Tomorrow, the House Select Committee on the Chinese Communist Party (CCP) will hold a hearing on “The Biden Administration’s PRC Strategy.” With Thea Rozman Kendler, Assistant Secretary of Commerce for Export Administration, set to appear before the Committee, it is virtually certain that lawmakers will probe the activities of the Bureau of Industry and Security (BIS).
Here are some questions we’d ask Kendler with a focus on legacy chips, a critical technology segment that China is moving fast to dominate:
- China is ramping up its ability to produce legacy-node chips. Technology analyst Dan Wang wrote in the New York Times this weekend, “…a world in which Chinese companies dominate the production of mature chips — driven directly by American policy — hardly looks like a victorious outcome for the United States.” Why isn’t the Commerce Department imposing export controls to stop the threat of a China-dominated legacy chip sector?
- You have said, “Industry is our primary line of defense…We can do whatever we can in government to promulgate clear and concise and effective rules, but it’s industry that’s responsible for compliance and putting those rules into effect.” Right now major chip companies are lobbying for the ability to continue to sell their products to China, and saying they need access to the Chinese market to advance their technology and U.S. leadership. Why should we trust industry to prioritize national security when their current actions suggest otherwise? How can we put the onus on government to both toughen the rules to stop the export of technologies that China can weaponize against the U.S. and incentivize industry to lead the charge?
- You have suggested that the U.S.-China competition over chips is “life or death.” In light of this statement, do you think BIS / the U.S. government is doing enough to create a U.S. advantage in the legacy chip space, and why isn’t BIS leveraging ALL the tools at its disposal to not only address known threats posed by the PRC but also to prevent U.S. technology from enabling the PLA?
- Secretary of Commerce Gina Raimondo has said that one goal of the CHIPS Act is to increase production of “current-generation and mature-node chips most critical to our economic and national security.” If we don’t use all the available tools to hinder the growth of China’s chip industry, which underpins its military ambitions and quest for global dominance, how will we be able to ensure long-term access to the chips we need most, and how would we avoid undercutting the disbursement of CHIPS Act funds for legacy semiconductor production?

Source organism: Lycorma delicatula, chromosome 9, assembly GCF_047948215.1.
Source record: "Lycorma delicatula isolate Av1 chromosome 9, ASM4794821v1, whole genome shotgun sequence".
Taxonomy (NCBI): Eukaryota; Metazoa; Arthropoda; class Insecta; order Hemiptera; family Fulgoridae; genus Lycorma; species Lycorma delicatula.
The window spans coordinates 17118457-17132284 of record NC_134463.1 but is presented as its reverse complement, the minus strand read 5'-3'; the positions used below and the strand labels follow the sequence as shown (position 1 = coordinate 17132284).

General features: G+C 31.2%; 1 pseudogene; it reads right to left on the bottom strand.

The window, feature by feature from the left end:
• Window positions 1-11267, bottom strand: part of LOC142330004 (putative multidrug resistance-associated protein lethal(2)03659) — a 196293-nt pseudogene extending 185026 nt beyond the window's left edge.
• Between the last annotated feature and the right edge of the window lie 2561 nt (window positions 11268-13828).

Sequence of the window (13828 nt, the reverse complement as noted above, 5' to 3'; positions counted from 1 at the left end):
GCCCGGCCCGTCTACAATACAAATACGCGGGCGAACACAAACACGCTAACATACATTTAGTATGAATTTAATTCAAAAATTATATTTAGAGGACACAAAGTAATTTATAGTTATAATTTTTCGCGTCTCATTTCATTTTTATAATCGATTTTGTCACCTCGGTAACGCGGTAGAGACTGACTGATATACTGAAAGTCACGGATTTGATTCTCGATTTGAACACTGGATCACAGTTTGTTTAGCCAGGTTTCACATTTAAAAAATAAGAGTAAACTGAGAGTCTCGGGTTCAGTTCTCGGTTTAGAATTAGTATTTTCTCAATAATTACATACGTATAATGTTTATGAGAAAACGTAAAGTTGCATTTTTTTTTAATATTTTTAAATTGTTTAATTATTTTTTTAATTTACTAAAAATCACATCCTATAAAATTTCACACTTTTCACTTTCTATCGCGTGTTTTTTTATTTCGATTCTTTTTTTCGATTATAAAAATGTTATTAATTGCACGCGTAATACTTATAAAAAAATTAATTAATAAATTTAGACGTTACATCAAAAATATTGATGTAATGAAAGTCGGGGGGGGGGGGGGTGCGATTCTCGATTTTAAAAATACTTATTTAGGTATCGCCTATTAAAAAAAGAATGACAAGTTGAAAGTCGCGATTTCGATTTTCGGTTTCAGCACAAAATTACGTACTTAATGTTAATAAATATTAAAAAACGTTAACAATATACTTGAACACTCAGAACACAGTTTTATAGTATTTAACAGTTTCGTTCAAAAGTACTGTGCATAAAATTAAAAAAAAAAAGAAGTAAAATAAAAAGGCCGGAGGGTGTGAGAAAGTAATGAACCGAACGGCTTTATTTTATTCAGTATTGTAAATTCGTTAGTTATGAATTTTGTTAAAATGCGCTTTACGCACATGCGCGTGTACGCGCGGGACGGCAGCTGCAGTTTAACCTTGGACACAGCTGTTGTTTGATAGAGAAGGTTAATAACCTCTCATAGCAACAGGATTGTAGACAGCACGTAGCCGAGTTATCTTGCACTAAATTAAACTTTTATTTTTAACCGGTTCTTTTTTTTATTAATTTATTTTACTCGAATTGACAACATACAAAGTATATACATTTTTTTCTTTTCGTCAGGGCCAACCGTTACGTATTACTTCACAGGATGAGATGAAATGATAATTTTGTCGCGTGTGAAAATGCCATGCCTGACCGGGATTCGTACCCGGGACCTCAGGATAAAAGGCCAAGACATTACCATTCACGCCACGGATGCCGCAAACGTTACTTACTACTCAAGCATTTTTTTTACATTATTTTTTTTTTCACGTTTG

The U.S. government has thus far focused on limiting China’s ability to produce the most advanced semiconductors and been largely dismissive of legacy chips. This is evident from policy based on node size. Additionally, BIS Director Alan Estevez told Congress earlier this year that “Chips are a ubiquitous commodity at the legacy level.” But when it comes to targeting China’s chip sector, the philosophy should be “both/and” not “either/or” and not driven by node size, where there’s a bias towards small. Legacy chips are critical to several sectors, including some of the U.S.’s most critical defense systems. We shouldn’t take a dismissive approach when American national security hangs in the balance.
With that, here’s a bonus question for Ely Ratner, Assistant Secretary of Defense for Indo-Pacific Security Affairs:
- According to the Department of Defense’s 2022 supply chain report, “DoD is still building visibility into the sub-tiers of the microelectronics supply chain; until there is greater visibility, it will be difficult to identify certain supply chain threats, vulnerabilities, and risks.” In the past year and a half since that February 2022 report came out, how has DoD worked to illuminate its microelectronics supply chain and mitigate risks, especially in terms of exposure to China?